When the carnet expires before one leaves the country, a new valid carnet must be obtained and presented to customs before expiry so the active entry in the old carnet can be transferred to the new one. Some countries (e.g. Australia) don't allow the carnet to be valid longer than the owner's travel-visa. If the carnet expires before the visa expiry the carnets expiration date can be extended by customs.
When one has to leave the country to extend his travel-visa it gets very difficult, as one is not allowed to leave the country without the vehicle without breaching the carnets conditions.
Since customs is aware of the conflicting situation it is possible that customs allows to temporary exit of the country for the visa renewal if they are informed beforehand and if the vehicle is stored in a pre-defined place and not driven by anyone during this time.
License plate / Registration
Some countries will not allow a car to be brought into
the country if its overseas registration has expired.
When going overseas Swiss licence plates can be deposited with the local
"Strassenverkehrsamt" for a fee of CHF 25.--
for one year. This period can be extended by 1 year.
One has then to "organise" copies of the deposited licence plates and fix them to the vehicle.
A "personalised license plate" solves this issue in Australia since the license plate belongs to the owner and does not expire. Never the less, the car must be licensed at all times to be able to show a valid registration.
When the vehicle is overseas it is not important that it could not be legally driven in the home country since the road taxes and the necessary insurance fees have to be paid in the local country.
We don't know if one can get a Carnet de Passages en Douane for a vehicle without a "valid" licence plate.
Some countries (e.g. Australia, New Zealand) have very
strict quarantine regulations.
All vehicles are inspected on arrival and are required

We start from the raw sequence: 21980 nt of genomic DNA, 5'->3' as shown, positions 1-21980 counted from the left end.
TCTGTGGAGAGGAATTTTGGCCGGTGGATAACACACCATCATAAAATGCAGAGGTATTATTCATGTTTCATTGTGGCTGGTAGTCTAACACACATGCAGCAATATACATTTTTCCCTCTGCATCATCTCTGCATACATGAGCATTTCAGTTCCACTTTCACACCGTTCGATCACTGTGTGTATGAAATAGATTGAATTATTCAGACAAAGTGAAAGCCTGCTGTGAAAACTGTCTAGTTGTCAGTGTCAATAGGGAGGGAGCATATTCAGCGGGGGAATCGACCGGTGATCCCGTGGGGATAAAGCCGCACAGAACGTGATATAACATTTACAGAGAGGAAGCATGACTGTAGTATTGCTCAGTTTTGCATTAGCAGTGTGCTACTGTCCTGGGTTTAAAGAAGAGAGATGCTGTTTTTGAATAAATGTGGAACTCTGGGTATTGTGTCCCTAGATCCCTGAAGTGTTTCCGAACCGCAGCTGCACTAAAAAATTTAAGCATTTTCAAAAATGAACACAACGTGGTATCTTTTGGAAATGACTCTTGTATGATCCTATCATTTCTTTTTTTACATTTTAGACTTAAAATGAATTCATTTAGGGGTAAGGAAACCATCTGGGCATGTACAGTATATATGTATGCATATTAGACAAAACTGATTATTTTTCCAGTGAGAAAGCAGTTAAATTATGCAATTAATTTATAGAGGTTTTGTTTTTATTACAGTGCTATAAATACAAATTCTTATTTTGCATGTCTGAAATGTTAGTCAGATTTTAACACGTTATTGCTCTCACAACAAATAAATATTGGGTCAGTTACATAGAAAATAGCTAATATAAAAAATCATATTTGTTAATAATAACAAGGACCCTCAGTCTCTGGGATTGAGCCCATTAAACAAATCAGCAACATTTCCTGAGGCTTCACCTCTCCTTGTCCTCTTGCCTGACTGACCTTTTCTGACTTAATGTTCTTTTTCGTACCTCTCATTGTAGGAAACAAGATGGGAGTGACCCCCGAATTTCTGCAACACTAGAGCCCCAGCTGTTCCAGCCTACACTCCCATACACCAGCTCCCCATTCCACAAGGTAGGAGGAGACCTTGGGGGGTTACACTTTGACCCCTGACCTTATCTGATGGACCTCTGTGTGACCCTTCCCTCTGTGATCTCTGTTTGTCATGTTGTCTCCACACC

to be properly cleaned. This is usually achieved by
steam cleaning (including the underside) removing all
soil and any other organic matter from the vehicle.
Quarantine regulations usually have to be followed prior
to the vehicle's arrival in the country.
It is advisable to strictly follow the rules since the authorities have the power to reject a dirty vehicle which can result in the vehicle to be returned to the country it was shipped from!!
Left Hand Drive Vehicles
If the vehicle is left hand driven and the country has
Left Hand Driving in some countries (e.g. Australia) a sign "Caution
Left Hand Drive" will in have to be displayed on
the rear of the vehicle.
The same could be the case for right hand driven cars in countries driving on the right (correct) side.
Right Hand Drive Vehicles
Some countries do not allow right-hand driven vehicles on their roads. Saudi Arabia is one of them.
We have not tried it so far.
There is currently (2013) also a problem to get the car into Chile because of a misinterpretation of an old law at the border.
In some countries it may be compulsory to carry either
a certified local language translation of the driving licence
or an International Driving Permit.
The International Driving Permit is mainly required when renting a car of the ordinary category (3.5 or 4.5 t).
Driving licenses for other categories (i.e. truck licenses) are only valid in the issuing country. The only exception is the own, temporarily imported vehicle. In some countries driver and co-driver must be registered as valid drivers at the border and in the insurance documents.
In some countries it may be advisable to carry a few good quality copies of the original driver license as well as the main page of the passport so it can be handed out to "police officers" performing road side inspections.
The original documents are only presented at official police stations.
General information on countries and its rules are